De Novo neoplasia after liver transplantation: An analysis of risk factors and influence on survival



Immunosuppression increases the risk of posttransplant malignancy and it may increase posttransplant mortality. The finding of factors related to the development of posttransplant malignancy may serve as a guide to avoid those risk factors and to develop strategies of posttransplant surveillance. The incidence and risk factors of malignancy were studied in 187 consecutive liver transplant recipients surviving more than 3 months. None of the 12 patients surviving less than 3 months had de novo neoplasia. The impact of malignancy on survival was studied in a case-control study. After a median follow-up of 65 months, 49 patients developed 63 malignancies: 25 patients had 35 cutaneous neoplasias and 27 patients had 28 noncutaneous malignancies. The 5- and 10-year actuarial rates of cutaneous neoplasia were 14 and 24% and the rates of noncutaneous neoplasia were 11 and 22%, respectively. Risk factors for the development of cutaneous malignancy were older age and Child-Turcotte-Pugh A status. Risk factors for the development of noncutaneous malignancy were older age, alcoholism, and smoking. Cutaneous neoplasia had no effect on survival, whereas patients with noncutaneous malignancy had a significant reduction of survival. The overall relative risk of cutaneous and noncutaneous neoplasia, as compared with the general population were 16.91 (95% confidence interval: 11.78-23.51) and 3.23 (95% confidence interval: 2.15-4.67), respectively. The relative risk of cancer-related mortality (after excluding recurrent malignancy) was 2.93 (95% confidence interval: 1.56-5.02). Multivariate analysis showed that noncutaneous malignancy was an independent risk factor for posttransplant mortality. In conclusion, liver transplant recipients have a higher risk of cancer-related mortality than the general population. This increased risk is due to the development of noncutaneous neoplasia. Older age, alcoholism, and smoking increase the risk of de novo noncutaneous neoplasia. (Liver Transpl 2005;11:89–97.)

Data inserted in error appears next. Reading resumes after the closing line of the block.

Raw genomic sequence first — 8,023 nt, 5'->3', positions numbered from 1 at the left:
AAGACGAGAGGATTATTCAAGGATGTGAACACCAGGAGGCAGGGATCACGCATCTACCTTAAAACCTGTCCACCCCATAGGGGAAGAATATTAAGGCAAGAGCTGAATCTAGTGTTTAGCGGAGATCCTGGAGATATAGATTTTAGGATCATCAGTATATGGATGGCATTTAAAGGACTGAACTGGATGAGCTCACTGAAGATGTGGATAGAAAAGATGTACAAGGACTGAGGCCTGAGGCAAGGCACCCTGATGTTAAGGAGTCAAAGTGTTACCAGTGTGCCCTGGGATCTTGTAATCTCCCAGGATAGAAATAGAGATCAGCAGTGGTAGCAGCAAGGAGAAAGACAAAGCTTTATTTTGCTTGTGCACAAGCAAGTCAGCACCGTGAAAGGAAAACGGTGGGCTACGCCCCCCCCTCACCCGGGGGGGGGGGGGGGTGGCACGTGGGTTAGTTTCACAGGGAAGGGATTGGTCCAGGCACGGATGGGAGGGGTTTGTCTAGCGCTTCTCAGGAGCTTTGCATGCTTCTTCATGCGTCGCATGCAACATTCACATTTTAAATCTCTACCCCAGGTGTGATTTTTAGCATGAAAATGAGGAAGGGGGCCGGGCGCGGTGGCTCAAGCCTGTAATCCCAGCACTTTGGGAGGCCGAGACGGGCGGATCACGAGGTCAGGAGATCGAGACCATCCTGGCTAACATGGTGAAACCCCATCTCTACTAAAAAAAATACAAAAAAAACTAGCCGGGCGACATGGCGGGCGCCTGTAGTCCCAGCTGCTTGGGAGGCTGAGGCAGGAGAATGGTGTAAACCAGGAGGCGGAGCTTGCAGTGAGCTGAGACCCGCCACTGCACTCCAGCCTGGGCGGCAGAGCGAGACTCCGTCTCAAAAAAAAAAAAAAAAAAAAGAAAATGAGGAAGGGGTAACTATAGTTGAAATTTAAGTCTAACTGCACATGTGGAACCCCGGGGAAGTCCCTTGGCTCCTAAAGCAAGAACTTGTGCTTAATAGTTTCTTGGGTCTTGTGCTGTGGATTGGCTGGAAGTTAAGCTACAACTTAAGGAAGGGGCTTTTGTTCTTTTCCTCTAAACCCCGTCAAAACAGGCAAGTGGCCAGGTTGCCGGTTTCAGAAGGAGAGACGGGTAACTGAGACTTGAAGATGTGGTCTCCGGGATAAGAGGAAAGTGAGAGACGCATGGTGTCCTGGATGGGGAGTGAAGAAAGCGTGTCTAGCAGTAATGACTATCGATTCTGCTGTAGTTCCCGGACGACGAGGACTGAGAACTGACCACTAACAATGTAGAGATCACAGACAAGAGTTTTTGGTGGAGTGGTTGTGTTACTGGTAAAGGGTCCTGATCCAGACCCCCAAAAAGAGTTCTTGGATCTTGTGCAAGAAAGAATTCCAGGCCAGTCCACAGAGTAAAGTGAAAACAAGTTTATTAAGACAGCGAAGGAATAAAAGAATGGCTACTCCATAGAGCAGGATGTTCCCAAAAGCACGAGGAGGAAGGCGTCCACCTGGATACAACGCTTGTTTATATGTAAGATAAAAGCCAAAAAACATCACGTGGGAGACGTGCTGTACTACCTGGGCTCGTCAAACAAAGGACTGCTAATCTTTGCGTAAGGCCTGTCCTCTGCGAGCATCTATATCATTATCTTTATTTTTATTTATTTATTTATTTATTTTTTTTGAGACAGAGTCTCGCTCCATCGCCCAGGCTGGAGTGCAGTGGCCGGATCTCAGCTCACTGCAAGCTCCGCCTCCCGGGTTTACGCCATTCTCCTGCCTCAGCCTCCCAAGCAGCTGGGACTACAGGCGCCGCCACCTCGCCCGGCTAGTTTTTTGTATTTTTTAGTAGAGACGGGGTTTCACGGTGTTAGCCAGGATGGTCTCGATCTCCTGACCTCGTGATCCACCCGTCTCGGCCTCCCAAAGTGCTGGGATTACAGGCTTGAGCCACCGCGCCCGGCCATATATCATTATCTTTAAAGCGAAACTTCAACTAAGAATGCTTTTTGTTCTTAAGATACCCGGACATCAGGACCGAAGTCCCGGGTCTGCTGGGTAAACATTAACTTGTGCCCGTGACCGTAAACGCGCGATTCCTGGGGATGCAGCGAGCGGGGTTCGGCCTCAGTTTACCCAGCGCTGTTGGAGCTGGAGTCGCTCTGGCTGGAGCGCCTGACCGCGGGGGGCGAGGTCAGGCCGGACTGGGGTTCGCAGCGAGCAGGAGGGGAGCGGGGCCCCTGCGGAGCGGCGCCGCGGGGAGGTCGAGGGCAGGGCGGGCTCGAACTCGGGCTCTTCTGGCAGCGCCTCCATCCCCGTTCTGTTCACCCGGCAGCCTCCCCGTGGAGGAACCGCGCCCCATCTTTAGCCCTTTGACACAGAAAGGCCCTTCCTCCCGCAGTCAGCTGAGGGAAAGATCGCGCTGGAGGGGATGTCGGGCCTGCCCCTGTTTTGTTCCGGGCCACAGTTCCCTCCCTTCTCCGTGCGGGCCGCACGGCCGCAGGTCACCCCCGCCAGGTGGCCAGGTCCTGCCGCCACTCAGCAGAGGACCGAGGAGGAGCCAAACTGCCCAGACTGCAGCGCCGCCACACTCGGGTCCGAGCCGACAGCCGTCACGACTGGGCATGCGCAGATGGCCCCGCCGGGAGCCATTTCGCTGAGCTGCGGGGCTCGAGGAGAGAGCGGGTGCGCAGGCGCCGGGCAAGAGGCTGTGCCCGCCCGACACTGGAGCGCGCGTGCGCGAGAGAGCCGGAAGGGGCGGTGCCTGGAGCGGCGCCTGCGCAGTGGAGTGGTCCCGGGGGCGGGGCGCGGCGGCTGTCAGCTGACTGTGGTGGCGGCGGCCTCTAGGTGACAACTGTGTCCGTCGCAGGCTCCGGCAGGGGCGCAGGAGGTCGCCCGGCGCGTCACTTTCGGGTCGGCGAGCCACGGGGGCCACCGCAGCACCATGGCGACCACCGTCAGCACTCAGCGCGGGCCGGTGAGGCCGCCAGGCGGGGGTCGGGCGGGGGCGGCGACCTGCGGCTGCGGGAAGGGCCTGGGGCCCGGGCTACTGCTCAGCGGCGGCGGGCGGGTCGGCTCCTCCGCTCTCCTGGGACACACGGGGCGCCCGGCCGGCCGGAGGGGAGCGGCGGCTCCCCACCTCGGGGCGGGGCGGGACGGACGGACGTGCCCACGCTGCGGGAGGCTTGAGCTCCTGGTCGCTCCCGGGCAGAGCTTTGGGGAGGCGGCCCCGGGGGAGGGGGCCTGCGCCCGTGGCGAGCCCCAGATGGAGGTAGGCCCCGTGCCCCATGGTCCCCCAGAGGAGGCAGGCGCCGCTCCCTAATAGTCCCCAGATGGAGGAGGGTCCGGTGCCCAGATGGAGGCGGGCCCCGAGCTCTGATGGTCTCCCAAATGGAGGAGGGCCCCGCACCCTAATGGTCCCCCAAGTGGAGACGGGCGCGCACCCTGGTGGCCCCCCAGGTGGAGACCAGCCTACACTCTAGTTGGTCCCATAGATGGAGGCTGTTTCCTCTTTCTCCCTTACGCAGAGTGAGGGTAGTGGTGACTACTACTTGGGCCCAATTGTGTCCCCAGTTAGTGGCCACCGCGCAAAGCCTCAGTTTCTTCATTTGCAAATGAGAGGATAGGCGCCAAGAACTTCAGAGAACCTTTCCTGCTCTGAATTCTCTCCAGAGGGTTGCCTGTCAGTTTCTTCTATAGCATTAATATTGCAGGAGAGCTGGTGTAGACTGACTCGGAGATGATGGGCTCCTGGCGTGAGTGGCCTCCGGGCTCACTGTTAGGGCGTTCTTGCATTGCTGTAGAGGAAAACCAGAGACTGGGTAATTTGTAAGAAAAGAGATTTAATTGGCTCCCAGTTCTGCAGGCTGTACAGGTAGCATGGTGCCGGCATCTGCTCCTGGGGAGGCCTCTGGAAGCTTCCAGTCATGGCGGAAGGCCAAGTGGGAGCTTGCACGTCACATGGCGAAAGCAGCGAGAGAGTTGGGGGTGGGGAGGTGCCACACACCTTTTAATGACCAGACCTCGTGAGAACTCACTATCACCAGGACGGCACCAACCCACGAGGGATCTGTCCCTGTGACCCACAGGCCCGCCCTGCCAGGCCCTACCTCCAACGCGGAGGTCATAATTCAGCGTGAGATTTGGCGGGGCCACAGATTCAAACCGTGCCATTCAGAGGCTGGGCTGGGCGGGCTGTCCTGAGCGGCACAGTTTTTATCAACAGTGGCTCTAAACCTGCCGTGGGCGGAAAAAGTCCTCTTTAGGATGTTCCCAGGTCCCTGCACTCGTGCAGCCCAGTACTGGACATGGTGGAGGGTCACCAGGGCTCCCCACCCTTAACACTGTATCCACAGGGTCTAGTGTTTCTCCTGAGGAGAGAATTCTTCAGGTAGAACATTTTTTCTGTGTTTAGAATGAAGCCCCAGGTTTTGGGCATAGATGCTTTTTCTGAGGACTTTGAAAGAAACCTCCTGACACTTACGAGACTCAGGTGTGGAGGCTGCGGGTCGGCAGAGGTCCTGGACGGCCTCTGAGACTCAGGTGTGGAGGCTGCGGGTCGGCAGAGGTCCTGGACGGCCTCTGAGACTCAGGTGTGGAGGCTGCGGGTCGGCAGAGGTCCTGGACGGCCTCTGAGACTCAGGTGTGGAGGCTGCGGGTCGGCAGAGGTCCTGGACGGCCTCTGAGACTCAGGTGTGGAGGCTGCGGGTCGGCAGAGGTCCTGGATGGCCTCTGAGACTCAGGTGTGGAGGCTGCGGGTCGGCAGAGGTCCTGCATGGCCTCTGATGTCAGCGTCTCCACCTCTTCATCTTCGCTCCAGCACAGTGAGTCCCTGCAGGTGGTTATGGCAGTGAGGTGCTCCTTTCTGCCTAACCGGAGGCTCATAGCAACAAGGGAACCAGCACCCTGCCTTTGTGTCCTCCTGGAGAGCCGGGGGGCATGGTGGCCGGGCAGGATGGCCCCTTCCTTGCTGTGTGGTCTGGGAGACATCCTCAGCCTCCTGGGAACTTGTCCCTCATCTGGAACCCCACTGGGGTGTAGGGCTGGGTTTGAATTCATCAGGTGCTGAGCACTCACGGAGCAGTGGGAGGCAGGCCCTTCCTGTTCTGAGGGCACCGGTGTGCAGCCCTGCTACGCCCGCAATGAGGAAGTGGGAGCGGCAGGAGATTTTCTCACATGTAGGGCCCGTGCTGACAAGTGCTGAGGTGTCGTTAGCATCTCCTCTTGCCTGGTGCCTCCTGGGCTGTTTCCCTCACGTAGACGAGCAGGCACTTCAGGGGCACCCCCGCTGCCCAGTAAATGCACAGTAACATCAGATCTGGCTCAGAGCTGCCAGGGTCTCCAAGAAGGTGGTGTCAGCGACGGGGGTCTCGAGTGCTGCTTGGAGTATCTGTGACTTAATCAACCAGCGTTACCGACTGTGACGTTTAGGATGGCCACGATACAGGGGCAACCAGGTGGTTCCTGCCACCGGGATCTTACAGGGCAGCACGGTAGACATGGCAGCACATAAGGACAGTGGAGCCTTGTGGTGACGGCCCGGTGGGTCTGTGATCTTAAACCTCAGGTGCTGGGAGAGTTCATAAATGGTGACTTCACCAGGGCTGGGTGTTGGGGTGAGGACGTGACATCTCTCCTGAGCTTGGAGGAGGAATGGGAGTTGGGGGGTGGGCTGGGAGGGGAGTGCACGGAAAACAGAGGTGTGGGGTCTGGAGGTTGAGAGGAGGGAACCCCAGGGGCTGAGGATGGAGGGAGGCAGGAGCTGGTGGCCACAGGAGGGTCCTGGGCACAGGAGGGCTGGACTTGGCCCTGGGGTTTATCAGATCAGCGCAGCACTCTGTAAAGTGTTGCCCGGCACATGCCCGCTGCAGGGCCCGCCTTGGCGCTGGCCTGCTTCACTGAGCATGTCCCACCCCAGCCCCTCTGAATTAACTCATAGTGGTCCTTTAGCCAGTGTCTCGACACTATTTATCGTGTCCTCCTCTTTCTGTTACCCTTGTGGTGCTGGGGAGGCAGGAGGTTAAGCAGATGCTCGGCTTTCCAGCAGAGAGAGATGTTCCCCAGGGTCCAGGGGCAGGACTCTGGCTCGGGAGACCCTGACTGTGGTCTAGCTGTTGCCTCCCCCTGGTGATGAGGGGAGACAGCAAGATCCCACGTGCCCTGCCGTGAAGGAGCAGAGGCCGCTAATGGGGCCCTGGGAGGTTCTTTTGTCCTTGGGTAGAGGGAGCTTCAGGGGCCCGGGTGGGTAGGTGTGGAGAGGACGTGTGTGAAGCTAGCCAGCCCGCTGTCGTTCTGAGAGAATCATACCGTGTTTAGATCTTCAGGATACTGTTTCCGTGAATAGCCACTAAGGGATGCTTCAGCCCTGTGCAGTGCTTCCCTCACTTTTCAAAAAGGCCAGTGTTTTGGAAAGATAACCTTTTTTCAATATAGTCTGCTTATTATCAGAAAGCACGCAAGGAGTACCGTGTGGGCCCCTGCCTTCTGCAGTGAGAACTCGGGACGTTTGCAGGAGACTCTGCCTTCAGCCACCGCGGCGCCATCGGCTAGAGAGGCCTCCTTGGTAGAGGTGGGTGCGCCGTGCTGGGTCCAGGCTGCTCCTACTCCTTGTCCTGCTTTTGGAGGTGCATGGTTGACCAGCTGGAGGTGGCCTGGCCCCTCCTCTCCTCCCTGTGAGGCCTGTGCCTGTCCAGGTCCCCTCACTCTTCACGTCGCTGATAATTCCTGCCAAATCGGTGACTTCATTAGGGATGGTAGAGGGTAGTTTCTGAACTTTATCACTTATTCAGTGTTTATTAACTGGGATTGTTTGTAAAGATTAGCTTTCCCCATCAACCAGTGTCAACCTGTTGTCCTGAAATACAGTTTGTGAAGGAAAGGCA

The loss of immunovigilance induced by immunosuppressive drugs increases the risk of de novo malignancy1 and it may cause a greater risk of mortality. In fact, de novo malignancy is 1 of the leading causes of late mortality in liver transplant recipients.2